Chinese CDC To Launch Program To Eradicate HIV/AIDS Among MSM
The Chinese Center for Disease Control and Prevention this week plans to begin soliciting opinions from men who have sex with men on a program to prevent the spread of HIV/AIDS among MSM, scheduled to be implemented in May, China Daily reports. About 10% to 20% of MSM in the country currently use condoms, according to China's CDC. The program plans to use special funding, technical support and information sharing to spread awareness about HIV among the estimated 20 million MSM in China. The program aims to increase availability of condoms and lubricants to 70% of MSM in the country and to build a national network for the sale and distribution of condoms and lubricants. In addition, the program will relax registration rules for gay advocacy groups. HIV/AIDS advocacy organizations that target MSM are encouraged to develop peer-education campaigns, information hotlines and community activities to increase awareness about HIV within the community (Shan, China Daily, 4/14). The Chaoyang Chinese AIDS Volunteer Group and the Chaoyang Center for Disease Control and Prevention on Sunday provided no-cost medical checkups for MSM at a private hospital in northern Beijing, Xinhua/China Daily reports. Tests for HIV and other sexually transmitted infections were provided as part of the checkups. People who received an exam were given a card with numbers and a password to access their results online. In addition, the Chaoyang CDC said it would distribute 50,000 "rainbow cards" to clubs frequented by MSM that will entitle the holder to four boxes of condoms per month (Xinhua/China Daily, 4/16). According to CDC statistics, the number of HIV-positive MSM has doubled since 2004. MSM account for about 7.3% of HIV/AIDS cases in China, the China Daily reports (China Daily, 4/14).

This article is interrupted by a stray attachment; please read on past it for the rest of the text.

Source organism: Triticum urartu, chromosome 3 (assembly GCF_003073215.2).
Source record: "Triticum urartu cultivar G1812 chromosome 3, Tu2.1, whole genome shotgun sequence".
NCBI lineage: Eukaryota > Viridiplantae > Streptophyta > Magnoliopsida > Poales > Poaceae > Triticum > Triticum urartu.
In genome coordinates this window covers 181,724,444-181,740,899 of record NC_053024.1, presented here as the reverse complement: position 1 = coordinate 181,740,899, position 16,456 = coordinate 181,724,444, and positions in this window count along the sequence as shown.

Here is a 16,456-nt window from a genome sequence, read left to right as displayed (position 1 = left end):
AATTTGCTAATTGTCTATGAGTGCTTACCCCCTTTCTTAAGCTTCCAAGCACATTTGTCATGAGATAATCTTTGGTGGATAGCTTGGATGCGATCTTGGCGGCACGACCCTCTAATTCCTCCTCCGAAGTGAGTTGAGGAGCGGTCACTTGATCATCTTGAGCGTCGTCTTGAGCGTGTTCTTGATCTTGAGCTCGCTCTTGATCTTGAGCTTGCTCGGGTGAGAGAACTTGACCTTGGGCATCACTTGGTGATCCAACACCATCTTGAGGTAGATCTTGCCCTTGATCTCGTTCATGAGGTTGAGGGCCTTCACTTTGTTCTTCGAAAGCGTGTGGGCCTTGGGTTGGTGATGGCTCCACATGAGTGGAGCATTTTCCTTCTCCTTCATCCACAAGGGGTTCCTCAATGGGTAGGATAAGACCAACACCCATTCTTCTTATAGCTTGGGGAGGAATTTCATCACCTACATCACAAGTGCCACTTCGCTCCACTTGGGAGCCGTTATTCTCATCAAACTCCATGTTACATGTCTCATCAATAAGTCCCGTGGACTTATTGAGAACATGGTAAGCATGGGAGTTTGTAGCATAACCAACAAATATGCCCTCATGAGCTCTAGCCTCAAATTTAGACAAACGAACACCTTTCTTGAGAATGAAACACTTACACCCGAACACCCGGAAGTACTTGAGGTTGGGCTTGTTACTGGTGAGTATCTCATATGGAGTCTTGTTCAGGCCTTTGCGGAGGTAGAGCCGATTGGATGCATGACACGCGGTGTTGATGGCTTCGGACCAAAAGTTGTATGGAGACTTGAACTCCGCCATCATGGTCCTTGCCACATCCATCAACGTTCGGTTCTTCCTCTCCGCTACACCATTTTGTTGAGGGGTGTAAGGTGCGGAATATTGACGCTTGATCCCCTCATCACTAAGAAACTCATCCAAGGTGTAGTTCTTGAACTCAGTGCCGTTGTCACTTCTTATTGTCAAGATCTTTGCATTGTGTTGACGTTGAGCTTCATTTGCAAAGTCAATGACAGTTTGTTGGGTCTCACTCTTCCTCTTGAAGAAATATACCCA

Shanghai Reports Record Number of New HIV Cases
In related news, Shanghai, China, recently reported a record 718 new HIV cases and for 2006, a 54% increase from 2005, China Daily reports. The city, which recently launched a five-year plan to curb HIV/AIDS, also reported 53 new AIDS cases during 2006. The city's plan emphasizes government intervention and HIV education. In addition, the plan requires that 90% of government workers be trained on how to deal with HIV/AIDS and calls for citizens and migrants to receive information about HIV prevention and blood safety (Zhang, China Daily, 4/14).